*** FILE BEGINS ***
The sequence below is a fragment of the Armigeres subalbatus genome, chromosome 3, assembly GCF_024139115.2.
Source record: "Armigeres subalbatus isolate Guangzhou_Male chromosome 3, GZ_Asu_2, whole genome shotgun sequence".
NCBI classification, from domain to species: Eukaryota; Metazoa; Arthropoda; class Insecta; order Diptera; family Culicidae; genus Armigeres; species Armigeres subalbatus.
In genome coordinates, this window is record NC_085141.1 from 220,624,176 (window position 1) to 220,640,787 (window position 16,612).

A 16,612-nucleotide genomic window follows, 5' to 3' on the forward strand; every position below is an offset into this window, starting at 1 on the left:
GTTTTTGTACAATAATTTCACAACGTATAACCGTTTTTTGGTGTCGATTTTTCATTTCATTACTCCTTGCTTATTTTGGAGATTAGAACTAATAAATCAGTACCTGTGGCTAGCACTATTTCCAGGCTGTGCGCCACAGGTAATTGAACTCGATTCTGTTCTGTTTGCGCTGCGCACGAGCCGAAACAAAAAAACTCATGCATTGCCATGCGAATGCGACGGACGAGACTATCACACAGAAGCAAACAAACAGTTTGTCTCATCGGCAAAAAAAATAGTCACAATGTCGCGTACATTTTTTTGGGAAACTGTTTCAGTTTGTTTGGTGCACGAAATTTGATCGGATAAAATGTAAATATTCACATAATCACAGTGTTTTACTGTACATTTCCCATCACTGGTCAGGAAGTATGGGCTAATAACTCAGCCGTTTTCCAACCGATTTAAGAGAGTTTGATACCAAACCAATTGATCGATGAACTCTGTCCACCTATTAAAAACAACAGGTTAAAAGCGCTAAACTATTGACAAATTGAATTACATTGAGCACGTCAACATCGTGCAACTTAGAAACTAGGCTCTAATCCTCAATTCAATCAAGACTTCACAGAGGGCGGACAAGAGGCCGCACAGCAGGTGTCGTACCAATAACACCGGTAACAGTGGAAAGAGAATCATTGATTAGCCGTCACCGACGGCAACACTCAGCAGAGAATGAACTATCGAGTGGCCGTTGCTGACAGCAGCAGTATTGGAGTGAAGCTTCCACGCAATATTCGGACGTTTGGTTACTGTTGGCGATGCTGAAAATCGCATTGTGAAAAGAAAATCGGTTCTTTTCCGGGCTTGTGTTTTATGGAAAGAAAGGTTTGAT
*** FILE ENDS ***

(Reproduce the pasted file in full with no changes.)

The sequence below is a fragment of the Armigeres subalbatus genome, chromosome 3, assembly GCF_024139115.2.
Source record: "Armigeres subalbatus isolate Guangzhou_Male chromosome 3, GZ_Asu_2, whole genome shotgun sequence".
NCBI classification, from domain to species: Eukaryota; Metazoa; Arthropoda; class Insecta; order Diptera; family Culicidae; genus Armigeres; species Armigeres subalbatus.
In genome coordinates, this window is record NC_085141.1 from 220,624,176 (window position 1) to 220,640,787 (window position 16,612).

A 16,612-nucleotide genomic window follows, 5' to 3' on the forward strand; every position below is an offset into this window, starting at 1 on the left:
GTTTTTGTACAATAATTTCACAACGTATAACCGTTTTTTGGTGTCGATTTTTCATTTCATTACTCCTTGCTTATTTTGGAGATTAGAACTAATAAATCAGTACCTGTGGCTAGCACTATTTCCAGGCTGTGCGCCACAGGTAATTGAACTCGATTCTGTTCTGTTTGCGCTGCGCACGAGCCGAAACAAAAAAACTCATGCATTGCCATGCGAATGCGACGGACGAGACTATCACACAGAAGCAAACAAACAGTTTGTCTCATCGGCAAAAAAAATAGTCACAATGTCGCGTACATTTTTTTGGGAAACTGTTTCAGTTTGTTTGGTGCACGAAATTTGATCGGATAAAATGTAAATATTCACATAATCACAGTGTTTTACTGTACATTTCCCATCACTGGTCAGGAAGTATGGGCTAATAACTCAGCCGTTTTCCAACCGATTTAAGAGAGTTTGATACCAAACCAATTGATCGATGAACTCTGTCCACCTATTAAAAACAACAGGTTAAAAGCGCTAAACTATTGACAAATTGAATTACATTGAGCACGTCAACATCGTGCAACTTAGAAACTAGGCTCTAATCCTCAATTCAATCAAGACTTCACAGAGGGCGGACAAGAGGCCGCACAGCAGGTGTCGTACCAATAACACCGGTAACAGTGGAAAGAGAATCATTGATTAGCCGTCACCGACGGCAACACTCAGCAGAGAATGAACTATCGAGTGGCCGTTGCTGACAGCAGCAGTATTGGAGTGAAGCTTCCACGCAATATTCGGACGTTTGGTTACTGTTGGCGATGCTGAAAATCGCATTGTGAAAAGAAAATCGGTTCTTTTCCGGGCTTGTGTTTTATGGAAAGAAAGGTTTGAT